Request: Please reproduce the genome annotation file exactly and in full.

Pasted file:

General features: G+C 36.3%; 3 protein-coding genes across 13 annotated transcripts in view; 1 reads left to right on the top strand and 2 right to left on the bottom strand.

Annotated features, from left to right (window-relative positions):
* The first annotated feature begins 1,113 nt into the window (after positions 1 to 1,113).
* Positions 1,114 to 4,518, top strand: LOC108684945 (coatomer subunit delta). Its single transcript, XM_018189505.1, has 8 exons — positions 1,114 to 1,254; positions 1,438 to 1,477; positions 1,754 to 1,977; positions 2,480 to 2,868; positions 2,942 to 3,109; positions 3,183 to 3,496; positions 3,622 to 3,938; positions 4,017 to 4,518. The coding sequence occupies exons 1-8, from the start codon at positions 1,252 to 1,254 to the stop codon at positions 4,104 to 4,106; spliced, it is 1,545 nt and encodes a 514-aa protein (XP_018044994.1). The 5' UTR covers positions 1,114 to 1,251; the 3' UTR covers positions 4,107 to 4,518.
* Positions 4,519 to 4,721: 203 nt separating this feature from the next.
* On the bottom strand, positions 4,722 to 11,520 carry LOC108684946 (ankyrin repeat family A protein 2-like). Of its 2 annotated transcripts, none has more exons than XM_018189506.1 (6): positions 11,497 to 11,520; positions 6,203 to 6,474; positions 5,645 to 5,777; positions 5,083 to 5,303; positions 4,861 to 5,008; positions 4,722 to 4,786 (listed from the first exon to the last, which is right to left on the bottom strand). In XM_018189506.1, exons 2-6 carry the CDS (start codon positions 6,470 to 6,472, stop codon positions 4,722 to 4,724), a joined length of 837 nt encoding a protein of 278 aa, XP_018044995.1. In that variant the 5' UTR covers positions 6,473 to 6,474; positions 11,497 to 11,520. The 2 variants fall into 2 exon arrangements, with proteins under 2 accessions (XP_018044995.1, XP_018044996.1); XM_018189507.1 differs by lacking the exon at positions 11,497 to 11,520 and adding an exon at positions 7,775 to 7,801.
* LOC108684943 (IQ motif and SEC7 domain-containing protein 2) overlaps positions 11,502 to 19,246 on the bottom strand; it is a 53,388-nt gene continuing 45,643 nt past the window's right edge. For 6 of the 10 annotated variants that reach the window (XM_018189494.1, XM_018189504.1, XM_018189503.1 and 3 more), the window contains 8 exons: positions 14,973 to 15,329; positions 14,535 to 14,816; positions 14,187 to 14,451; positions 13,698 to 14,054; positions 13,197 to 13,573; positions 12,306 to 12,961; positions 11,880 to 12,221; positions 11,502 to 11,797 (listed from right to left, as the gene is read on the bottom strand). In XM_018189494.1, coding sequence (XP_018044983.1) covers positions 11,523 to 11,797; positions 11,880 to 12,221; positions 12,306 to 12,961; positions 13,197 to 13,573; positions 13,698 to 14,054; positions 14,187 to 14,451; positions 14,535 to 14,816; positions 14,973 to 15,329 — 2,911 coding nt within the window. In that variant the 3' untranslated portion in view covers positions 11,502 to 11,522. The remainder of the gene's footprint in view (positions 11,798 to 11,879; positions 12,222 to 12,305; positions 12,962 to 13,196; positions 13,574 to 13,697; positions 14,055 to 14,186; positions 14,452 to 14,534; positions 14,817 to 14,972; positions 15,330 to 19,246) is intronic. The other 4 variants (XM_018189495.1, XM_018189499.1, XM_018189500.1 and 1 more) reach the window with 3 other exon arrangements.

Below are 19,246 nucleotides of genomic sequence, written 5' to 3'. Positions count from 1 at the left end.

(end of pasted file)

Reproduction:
General features: G+C 36.3%; 3 protein-coding genes across 13 annotated transcripts in view; 1 reads left to right on the top strand and 2 right to left on the bottom strand.

Annotated features, from left to right (window-relative positions):
* The first annotated feature begins 1,113 nt into the window (after positions 1 to 1,113).
* Positions 1,114 to 4,518, top strand: LOC108684945 (coatomer subunit delta). Its single transcript, XM_018189505.1, has 8 exons — positions 1,114 to 1,254; positions 1,438 to 1,477; positions 1,754 to 1,977; positions 2,480 to 2,868; positions 2,942 to 3,109; positions 3,183 to 3,496; positions 3,622 to 3,938; positions 4,017 to 4,518. The coding sequence occupies exons 1-8, from the start codon at positions 1,252 to 1,254 to the stop codon at positions 4,104 to 4,106; spliced, it is 1,545 nt and encodes a 514-aa protein (XP_018044994.1). The 5' UTR covers positions 1,114 to 1,251; the 3' UTR covers positions 4,107 to 4,518.
* Positions 4,519 to 4,721: 203 nt separating this feature from the next.
* On the bottom strand, positions 4,722 to 11,520 carry LOC108684946 (ankyrin repeat family A protein 2-like). Of its 2 annotated transcripts, none has more exons than XM_018189506.1 (6): positions 11,497 to 11,520; positions 6,203 to 6,474; positions 5,645 to 5,777; positions 5,083 to 5,303; positions 4,861 to 5,008; positions 4,722 to 4,786 (listed from the first exon to the last, which is right to left on the bottom strand). In XM_018189506.1, exons 2-6 carry the CDS (start codon positions 6,470 to 6,472, stop codon positions 4,722 to 4,724), a joined length of 837 nt encoding a protein of 278 aa, XP_018044995.1. In that variant the 5' UTR covers positions 6,473 to 6,474; positions 11,497 to 11,520. The 2 variants fall into 2 exon arrangements, with proteins under 2 accessions (XP_018044995.1, XP_018044996.1); XM_018189507.1 differs by lacking the exon at positions 11,497 to 11,520 and adding an exon at positions 7,775 to 7,801.
* LOC108684943 (IQ motif and SEC7 domain-containing protein 2) overlaps positions 11,502 to 19,246 on the bottom strand; it is a 53,388-nt gene continuing 45,643 nt past the window's right edge. For 6 of the 10 annotated variants that reach the window (XM_018189494.1, XM_018189504.1, XM_018189503.1 and 3 more), the window contains 8 exons: positions 14,973 to 15,329; positions 14,535 to 14,816; positions 14,187 to 14,451; positions 13,698 to 14,054; positions 13,197 to 13,573; positions 12,306 to 12,961; positions 11,880 to 12,221; positions 11,502 to 11,797 (listed from right to left, as the gene is read on the bottom strand). In XM_018189494.1, coding sequence (XP_018044983.1) covers positions 11,523 to 11,797; positions 11,880 to 12,221; positions 12,306 to 12,961; positions 13,197 to 13,573; positions 13,698 to 14,054; positions 14,187 to 14,451; positions 14,535 to 14,816; positions 14,973 to 15,329 — 2,911 coding nt within the window. In that variant the 3' untranslated portion in view covers positions 11,502 to 11,522. The remainder of the gene's footprint in view (positions 11,798 to 11,879; positions 12,222 to 12,305; positions 12,962 to 13,196; positions 13,574 to 13,697; positions 14,055 to 14,186; positions 14,452 to 14,534; positions 14,817 to 14,972; positions 15,330 to 19,246) is intronic. The other 4 variants (XM_018189495.1, XM_018189499.1, XM_018189500.1 and 1 more) reach the window with 3 other exon arrangements.

Below are 19,246 nucleotides of genomic sequence, written 5' to 3'. Positions count from 1 at the left end.